Ken wrote:
As long as we're talking about me, I posted a link earlier that I thought was pretty kickass and useful, but it seemed to get overlooked.

So here it is again.

Ken wrote:
Movies can say one thing with their words and say quite another with their style--and at the end of the day, style is going to win almost every time, because film is basically a medium of the senses. That which gets your blood pumping or pulls at your heartstrings is going to override that which speaks to your higher cognitive faculties.

This is a difficult concept to just explain, but Jim Emerson takes a pretty good shot at it with this article and a handful of examples.


I suppose this is where I find out whether or not people were intentionally ignoring it.
Interesting article, I definitely agree with him on Mississipi Burning, though not so much on Natural Born Killers and Thelma And Louise.

Another example of an offensive film that says one thing and does another is "She Hate Me" , watching the film, it's extremely hard to believe that it's the same person who directed "Do The Right Thing". The "offensive" part is that film basically implies that the right man can "cure" lesbianism, and of course almost every lesbian in the film besides Fatima is a walking "butch" stereotype, you'd think Spike Lee of all people would've shown more sensitivity on the subject, but no such luck, he's made some some powerful statements about racism in past films, but this film shows that he is incredibly ignorant about the gay community


Wed May 29, 2013 10:48 pm
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Post Re: The Left-Right Paradigm in Hollywood
Ken wrote:
As long as we're talking about me, I posted a link earlier that I thought was pretty kickass and useful, but it seemed to get overlooked.

So here it is again.

Ken wrote:
Movies can say one thing with their words and say quite another with their style--and at the end of the day, style is going to win almost every time, because film is basically a medium of the senses. That which gets your blood pumping or pulls at your heartstrings is going to override that which speaks to your higher cognitive faculties.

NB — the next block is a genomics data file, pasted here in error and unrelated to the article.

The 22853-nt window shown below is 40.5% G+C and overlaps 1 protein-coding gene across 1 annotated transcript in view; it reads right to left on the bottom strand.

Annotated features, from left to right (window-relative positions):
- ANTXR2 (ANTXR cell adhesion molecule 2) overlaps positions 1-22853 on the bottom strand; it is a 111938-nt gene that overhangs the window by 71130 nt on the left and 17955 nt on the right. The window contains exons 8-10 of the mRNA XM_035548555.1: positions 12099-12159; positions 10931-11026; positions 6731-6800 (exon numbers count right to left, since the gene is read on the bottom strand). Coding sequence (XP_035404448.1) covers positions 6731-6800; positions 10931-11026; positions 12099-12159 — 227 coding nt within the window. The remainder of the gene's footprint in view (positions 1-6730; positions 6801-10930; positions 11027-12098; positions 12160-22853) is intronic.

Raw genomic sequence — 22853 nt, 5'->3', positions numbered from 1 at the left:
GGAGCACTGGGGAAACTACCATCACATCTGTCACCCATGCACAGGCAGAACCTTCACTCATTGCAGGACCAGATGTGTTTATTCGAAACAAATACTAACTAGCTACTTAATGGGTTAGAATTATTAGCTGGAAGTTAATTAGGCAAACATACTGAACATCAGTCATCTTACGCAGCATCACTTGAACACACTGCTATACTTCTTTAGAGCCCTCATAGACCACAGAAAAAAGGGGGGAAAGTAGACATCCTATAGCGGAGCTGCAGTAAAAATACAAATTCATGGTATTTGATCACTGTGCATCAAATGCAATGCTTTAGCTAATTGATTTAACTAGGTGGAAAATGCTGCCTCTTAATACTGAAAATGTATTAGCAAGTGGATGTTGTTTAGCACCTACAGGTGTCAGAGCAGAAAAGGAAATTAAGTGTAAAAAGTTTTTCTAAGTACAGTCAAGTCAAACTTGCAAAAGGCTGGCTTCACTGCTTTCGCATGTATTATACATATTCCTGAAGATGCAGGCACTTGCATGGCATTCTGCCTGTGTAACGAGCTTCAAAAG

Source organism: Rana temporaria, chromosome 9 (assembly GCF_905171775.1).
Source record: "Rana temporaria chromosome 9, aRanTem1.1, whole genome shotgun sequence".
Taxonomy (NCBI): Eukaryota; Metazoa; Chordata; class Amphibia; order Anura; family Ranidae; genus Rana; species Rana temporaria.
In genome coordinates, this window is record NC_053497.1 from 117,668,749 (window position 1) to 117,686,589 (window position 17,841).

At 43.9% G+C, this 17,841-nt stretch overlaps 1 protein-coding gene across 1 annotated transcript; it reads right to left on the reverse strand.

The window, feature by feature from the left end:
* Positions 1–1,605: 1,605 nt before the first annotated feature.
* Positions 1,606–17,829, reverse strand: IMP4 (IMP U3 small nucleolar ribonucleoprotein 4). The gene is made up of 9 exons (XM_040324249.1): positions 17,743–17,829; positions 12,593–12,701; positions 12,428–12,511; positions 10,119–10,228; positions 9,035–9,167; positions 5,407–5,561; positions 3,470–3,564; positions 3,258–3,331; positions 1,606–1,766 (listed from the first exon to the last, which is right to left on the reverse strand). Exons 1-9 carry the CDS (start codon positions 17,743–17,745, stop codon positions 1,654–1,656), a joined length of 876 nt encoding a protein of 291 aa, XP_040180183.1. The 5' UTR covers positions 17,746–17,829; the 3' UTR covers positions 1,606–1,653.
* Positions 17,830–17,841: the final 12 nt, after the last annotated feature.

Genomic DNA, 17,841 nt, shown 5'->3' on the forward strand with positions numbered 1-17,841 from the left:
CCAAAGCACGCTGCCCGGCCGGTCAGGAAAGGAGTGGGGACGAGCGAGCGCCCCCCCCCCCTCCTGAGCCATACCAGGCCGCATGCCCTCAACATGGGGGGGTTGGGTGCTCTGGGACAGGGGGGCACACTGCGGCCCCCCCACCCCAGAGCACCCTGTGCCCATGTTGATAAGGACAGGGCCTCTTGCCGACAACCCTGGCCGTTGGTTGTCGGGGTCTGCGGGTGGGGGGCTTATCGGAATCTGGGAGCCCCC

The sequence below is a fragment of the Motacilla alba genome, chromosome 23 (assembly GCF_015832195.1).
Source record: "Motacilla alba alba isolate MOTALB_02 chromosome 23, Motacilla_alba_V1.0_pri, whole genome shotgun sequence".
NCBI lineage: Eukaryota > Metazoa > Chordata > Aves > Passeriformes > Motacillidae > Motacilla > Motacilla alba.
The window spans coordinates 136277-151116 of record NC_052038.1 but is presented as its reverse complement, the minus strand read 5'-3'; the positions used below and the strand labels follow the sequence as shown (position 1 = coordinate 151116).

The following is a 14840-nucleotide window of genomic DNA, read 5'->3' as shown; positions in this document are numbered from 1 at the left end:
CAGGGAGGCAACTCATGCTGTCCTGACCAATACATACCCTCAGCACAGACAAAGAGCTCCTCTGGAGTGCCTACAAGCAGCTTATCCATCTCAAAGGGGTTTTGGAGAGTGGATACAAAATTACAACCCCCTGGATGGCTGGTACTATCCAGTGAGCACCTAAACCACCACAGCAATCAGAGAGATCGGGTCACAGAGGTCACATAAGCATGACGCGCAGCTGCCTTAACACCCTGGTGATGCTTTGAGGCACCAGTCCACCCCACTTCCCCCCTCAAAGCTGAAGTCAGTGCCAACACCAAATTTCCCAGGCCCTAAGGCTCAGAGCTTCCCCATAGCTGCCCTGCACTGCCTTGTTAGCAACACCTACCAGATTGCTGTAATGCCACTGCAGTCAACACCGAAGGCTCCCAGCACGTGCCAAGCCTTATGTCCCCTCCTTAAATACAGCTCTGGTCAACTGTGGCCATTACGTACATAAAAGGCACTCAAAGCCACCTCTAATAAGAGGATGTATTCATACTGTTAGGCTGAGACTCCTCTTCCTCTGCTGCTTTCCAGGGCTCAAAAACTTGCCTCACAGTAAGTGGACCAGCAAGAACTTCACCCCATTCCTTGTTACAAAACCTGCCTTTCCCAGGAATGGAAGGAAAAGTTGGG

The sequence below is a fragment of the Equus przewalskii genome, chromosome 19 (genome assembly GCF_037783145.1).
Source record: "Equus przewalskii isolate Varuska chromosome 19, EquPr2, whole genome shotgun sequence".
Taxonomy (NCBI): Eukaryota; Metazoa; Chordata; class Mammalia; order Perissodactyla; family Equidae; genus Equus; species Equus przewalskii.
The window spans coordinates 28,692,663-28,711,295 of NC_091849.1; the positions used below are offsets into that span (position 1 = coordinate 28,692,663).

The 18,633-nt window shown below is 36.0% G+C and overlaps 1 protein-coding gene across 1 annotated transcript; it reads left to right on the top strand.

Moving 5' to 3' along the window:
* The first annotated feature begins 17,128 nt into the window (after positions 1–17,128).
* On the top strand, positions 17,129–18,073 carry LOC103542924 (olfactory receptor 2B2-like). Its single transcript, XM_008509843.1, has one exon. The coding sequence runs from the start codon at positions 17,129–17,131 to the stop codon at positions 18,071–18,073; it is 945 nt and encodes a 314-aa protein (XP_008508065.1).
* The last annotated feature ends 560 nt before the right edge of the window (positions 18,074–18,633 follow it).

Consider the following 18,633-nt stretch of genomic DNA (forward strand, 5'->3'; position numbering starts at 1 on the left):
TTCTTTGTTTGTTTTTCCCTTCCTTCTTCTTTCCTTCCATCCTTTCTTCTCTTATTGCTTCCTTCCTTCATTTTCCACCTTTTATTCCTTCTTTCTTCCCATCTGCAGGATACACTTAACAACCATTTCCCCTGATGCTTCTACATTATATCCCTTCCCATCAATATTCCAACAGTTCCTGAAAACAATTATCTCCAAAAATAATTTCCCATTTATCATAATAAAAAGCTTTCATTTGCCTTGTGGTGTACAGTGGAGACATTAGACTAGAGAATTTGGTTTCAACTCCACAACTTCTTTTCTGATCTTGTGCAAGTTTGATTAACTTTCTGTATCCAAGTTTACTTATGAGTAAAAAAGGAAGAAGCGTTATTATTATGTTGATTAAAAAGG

This is a difficult concept to just explain, but Jim Emerson takes a pretty good shot at it with this article and a handful of examples.


I suppose this is where I find out whether or not people were intentionally ignoring it.


That was indeed interesting, Ken, thanks. It confirms that I do need to post the thread I have been mulling over in my mind. Look for it soon. It'll knock your pants off.

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Wed May 29, 2013 10:52 pm
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Post Re: The Left-Right Paradigm in Hollywood
Thanks for the link Ken. That was an interesting read. I must say that I like Emerson's style even if I don't agree much with his observations (yes - pun intended). You've been talking him up for some time, but this is the first time I've ever read his reviews. It won't be the last.

Wasn't avoiding your link as much as trying to avoid this thread. I'm very right of center and believe Hollywood is almost exclusively leftist with almost exclusively leftist philosophy exhibited in their work. I will freely acknowledge, however, that there are plenty of people of all political types who will do anything for a buck and produce whatever they think will sell. I don't mind pandering businessmen nearly as much as I hate pandering politicians.

Ken wrote:
As long as we're talking about me, I posted a link earlier that I thought was pretty kickass and useful, but it seemed to get overlooked.

So here it is again.

Ken wrote:
Movies can say one thing with their words and say quite another with their style--and at the end of the day, style is going to win almost every time, because film is basically a medium of the senses. That which gets your blood pumping or pulls at your heartstrings is going to override that which speaks to your higher cognitive faculties.

This is a difficult concept to just explain, but Jim Emerson takes a pretty good shot at it with this article and a handful of examples.


I suppose this is where I find out whether or not people were intentionally ignoring it.


Thu May 30, 2013 9:15 am
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Post Re: The Left-Right Paradigm in Hollywood
CasualDad wrote:
Wasn't avoiding your link as much as trying to avoid this thread. I'm very right of center and believe Hollywood is almost exclusively leftist with almost exclusively leftist philosophy exhibited in their work.